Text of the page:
3. The method of treating glass fibers to improve the adhesion of resinous materials formed by addition polymerization through unsaturated groups comprising coating the bare glass fibers with an ammonium hydroxide solution having a pH between 7-10 and containing a small amount of a silane having from 1-3 hydrolyzable groups and an organic group having from 2-8 carbon atoms in an aliphatic group which also contains an unsaturated carbon to carbon linkage whereby better orientation and adhesion of the polysiloxane is secured on the glass fiber surfaces.

4. The method of treating glass fibers to improve the adhesion of resinous materials formed by polymerization through unsaturated groups comprising coating the bare glass fibers with an ammonium hydroxide solution having a pH between 4-10 and containing from 0.1 to 2.0 percent by weight of a silane having from 1-3 hydrolyzable groups and an organic group having from 2-8 carbon atoms in an aliphatic group which also contains an unsaturated carbon to carbon linkage capable of addition polymerization.

5. In the method of treating glass fibers to improve the adhesion of resinous materials comprising the steps of forming a treating composition by introducing a silane having from 1-3 hydrolyzable groups and an organic group having from 2-8 carbon atoms in an aliphatic group which also contains an unsaturated carbon to carbon linkage and in amounts ranging from 0.1 to 2.0

percent by weight into water, maintaining the temperature of the water during the addition to below 75 F., adjusting the mixture to a pH between 4-10 with ammonium hydroxide to form a stable solution of the silane, its hydrolysis product and its polymerization product, coating the bare glass fiber surfaces with the treating composition and then drying the coating whereby all polysiloxane is insolubilized from the treating composition on the glass fiber surfaces.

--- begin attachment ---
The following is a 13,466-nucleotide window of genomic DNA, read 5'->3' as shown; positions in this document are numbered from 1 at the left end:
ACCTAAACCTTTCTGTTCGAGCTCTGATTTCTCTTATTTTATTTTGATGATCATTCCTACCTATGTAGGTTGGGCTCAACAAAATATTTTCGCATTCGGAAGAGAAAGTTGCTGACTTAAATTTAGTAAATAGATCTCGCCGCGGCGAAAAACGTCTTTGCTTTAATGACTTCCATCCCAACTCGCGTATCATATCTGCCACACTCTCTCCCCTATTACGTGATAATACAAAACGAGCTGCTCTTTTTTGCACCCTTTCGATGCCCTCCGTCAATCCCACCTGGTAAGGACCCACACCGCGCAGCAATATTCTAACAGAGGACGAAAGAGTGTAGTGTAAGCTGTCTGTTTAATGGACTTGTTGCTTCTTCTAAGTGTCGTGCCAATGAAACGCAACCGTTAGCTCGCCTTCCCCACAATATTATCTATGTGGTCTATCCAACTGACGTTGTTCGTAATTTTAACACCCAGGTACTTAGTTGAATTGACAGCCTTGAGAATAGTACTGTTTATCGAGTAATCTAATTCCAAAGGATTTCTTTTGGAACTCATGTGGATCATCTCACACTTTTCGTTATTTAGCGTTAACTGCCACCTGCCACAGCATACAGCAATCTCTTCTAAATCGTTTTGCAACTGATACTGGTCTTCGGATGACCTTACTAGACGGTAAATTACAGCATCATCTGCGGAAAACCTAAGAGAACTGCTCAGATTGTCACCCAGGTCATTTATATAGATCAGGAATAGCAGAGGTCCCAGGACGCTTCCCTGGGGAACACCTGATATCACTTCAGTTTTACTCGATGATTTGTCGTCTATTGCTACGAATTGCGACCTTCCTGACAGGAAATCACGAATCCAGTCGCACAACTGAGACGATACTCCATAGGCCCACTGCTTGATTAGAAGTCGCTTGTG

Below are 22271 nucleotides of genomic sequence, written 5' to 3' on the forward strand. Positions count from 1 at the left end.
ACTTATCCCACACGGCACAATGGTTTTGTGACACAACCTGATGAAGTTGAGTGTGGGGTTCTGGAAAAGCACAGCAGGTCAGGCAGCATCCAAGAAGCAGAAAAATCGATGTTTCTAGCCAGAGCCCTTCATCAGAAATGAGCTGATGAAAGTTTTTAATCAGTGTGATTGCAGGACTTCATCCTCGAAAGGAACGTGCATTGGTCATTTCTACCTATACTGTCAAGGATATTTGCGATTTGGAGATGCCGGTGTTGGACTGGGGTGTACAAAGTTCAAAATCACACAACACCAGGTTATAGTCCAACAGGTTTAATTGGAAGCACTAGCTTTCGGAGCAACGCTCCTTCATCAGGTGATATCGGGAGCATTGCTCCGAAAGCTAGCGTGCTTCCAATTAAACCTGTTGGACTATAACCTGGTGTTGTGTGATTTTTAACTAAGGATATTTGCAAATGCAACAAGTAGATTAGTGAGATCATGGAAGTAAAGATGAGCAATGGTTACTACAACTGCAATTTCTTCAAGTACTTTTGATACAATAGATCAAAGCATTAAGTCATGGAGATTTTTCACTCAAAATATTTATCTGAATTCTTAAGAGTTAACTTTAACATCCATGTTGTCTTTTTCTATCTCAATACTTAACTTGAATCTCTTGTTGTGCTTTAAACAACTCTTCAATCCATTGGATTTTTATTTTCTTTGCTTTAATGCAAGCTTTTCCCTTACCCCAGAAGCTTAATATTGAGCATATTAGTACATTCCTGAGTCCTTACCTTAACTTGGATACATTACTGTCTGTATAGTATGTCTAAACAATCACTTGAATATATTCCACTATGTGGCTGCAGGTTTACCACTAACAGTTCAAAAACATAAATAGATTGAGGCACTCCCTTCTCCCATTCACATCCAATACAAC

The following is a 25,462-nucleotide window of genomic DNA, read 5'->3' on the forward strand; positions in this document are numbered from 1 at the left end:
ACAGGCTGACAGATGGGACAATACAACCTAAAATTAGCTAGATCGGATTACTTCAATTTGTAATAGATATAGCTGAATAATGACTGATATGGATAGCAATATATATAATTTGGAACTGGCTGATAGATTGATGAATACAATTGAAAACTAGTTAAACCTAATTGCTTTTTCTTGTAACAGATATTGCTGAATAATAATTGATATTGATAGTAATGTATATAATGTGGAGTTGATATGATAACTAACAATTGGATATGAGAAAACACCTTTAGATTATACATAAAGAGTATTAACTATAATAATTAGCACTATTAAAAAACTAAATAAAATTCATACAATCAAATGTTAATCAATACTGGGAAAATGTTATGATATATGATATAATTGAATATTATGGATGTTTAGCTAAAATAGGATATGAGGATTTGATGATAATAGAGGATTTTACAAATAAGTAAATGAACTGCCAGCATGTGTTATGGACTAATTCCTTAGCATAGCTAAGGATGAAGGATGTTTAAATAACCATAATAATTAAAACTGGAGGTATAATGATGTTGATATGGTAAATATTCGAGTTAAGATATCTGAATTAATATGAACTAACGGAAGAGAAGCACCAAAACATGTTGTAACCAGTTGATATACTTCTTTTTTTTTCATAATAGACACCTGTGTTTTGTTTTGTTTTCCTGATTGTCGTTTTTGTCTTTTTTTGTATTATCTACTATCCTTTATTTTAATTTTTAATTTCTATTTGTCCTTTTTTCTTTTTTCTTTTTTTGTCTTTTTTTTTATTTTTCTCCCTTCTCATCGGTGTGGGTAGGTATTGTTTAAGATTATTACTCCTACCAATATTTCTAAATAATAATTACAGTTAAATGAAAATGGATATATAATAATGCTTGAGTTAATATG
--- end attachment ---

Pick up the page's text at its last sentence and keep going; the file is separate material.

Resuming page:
References Cited in the file of this patent UNITED STATES PATENTS

Patent Citations
Cited PatentFiling datePublication dateApplicantTitle
US2390370 *Oct 11, 1943Dec 4, 1945Corning Glass WorksManufacture of glass yarn
US2476307 *Oct 2, 1946Jul 19, 1949Du PontWater-soluble esters of alkyl siliconic acids
US2563288 *Nov 13, 1945Aug 7, 1951Owens Corning Fiberglass CorpFibrous glass product and method of making the same
US2568384 *Nov 13, 1947Sep 18, 1951Nicholas D CheronisStable solution
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US2604688 *Aug 1, 1947Jul 29, 1952Owens Corning Fiberglass CorpWater-repellent glass fiber fabric
Referenced by
Citing PatentFiling datePublication dateApplicantTitle
US2801189 *Oct 8, 1952Jul 30, 1957Owens Corning Fiberglass CorpGlass fiber article and process of plural coated fiber and process of preparation
US2929738 *Feb 11, 1959Mar 22, 1960Pittsburgh Plate Glass CoMethod of coating glass fiber yarns
US2941899 *Dec 27, 1954Jun 21, 1960Owens Corning Fiberglass CorpHigh temperature glass fiber insulation products and method for manufacturing same
US3081195 *Jul 13, 1959Mar 12, 1963Owens Corning Fiberglass CorpGlass fibers coated with an organosilicon polyol
US3317369 *Jul 26, 1961May 2, 1967Dow CorningAcryloxyalkylsilane compositions and the fabrication of structures therewith
US4500725 *Jul 28, 1982Feb 19, 1985Chisso CorporationSilane derivative and fragrant article
US5298328 *Aug 12, 1991Mar 29, 1994Toshiba Ceramics Co., Ltd.Packing material and method of making same
Classifications
U.S. Classification427/387, 556/482, 428/391, 556/489
International ClassificationC03C25/24, C03C25/40
Cooperative ClassificationC03C25/40
European ClassificationC03C25/40